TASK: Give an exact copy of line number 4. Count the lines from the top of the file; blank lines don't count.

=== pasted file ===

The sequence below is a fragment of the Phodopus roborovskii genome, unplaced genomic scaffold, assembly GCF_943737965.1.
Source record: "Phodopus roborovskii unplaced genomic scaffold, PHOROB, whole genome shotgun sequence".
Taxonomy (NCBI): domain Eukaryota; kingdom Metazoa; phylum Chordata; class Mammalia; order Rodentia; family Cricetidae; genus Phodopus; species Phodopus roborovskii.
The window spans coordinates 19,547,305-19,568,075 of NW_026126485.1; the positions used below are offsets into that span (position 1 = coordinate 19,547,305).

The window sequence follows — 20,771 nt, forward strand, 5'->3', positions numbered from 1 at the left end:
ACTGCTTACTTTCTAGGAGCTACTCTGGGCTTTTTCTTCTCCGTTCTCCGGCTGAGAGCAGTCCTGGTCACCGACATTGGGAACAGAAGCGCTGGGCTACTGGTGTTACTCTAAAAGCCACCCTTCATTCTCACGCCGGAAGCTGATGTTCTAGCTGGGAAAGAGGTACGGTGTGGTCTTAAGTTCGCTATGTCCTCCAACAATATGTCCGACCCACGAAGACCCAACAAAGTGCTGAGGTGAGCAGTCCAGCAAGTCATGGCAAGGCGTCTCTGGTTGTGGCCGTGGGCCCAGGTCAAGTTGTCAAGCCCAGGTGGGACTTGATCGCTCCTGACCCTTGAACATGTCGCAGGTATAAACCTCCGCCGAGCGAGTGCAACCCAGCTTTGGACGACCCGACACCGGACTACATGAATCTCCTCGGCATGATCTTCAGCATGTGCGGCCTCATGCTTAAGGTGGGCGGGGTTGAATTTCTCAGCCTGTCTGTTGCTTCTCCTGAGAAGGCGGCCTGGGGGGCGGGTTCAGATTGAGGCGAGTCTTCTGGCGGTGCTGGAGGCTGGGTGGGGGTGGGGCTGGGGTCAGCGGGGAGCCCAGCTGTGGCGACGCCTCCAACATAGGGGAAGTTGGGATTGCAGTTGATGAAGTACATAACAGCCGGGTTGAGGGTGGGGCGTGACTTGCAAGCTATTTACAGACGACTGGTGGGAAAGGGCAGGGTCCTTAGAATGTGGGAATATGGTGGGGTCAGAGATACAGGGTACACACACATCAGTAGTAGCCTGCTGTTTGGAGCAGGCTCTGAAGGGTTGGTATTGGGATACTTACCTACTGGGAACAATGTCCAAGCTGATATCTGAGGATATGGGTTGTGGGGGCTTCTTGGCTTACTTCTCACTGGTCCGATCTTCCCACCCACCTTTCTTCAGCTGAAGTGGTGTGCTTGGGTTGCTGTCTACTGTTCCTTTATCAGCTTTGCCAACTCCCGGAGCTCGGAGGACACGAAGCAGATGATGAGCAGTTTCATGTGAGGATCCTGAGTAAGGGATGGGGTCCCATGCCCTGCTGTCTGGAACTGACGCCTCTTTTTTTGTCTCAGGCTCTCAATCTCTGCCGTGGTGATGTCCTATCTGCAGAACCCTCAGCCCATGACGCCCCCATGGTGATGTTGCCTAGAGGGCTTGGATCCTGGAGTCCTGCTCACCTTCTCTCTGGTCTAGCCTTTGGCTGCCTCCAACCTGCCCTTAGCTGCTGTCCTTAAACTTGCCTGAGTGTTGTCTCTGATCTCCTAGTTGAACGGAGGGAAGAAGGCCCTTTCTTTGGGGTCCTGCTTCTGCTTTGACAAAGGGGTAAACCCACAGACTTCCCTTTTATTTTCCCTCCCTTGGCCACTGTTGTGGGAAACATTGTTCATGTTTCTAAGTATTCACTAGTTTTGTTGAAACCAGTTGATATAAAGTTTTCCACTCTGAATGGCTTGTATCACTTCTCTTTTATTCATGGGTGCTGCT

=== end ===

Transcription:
The window spans coordinates 19,547,305-19,568,075 of NW_026126485.1; the positions used below are offsets into that span (position 1 = coordinate 19,547,305).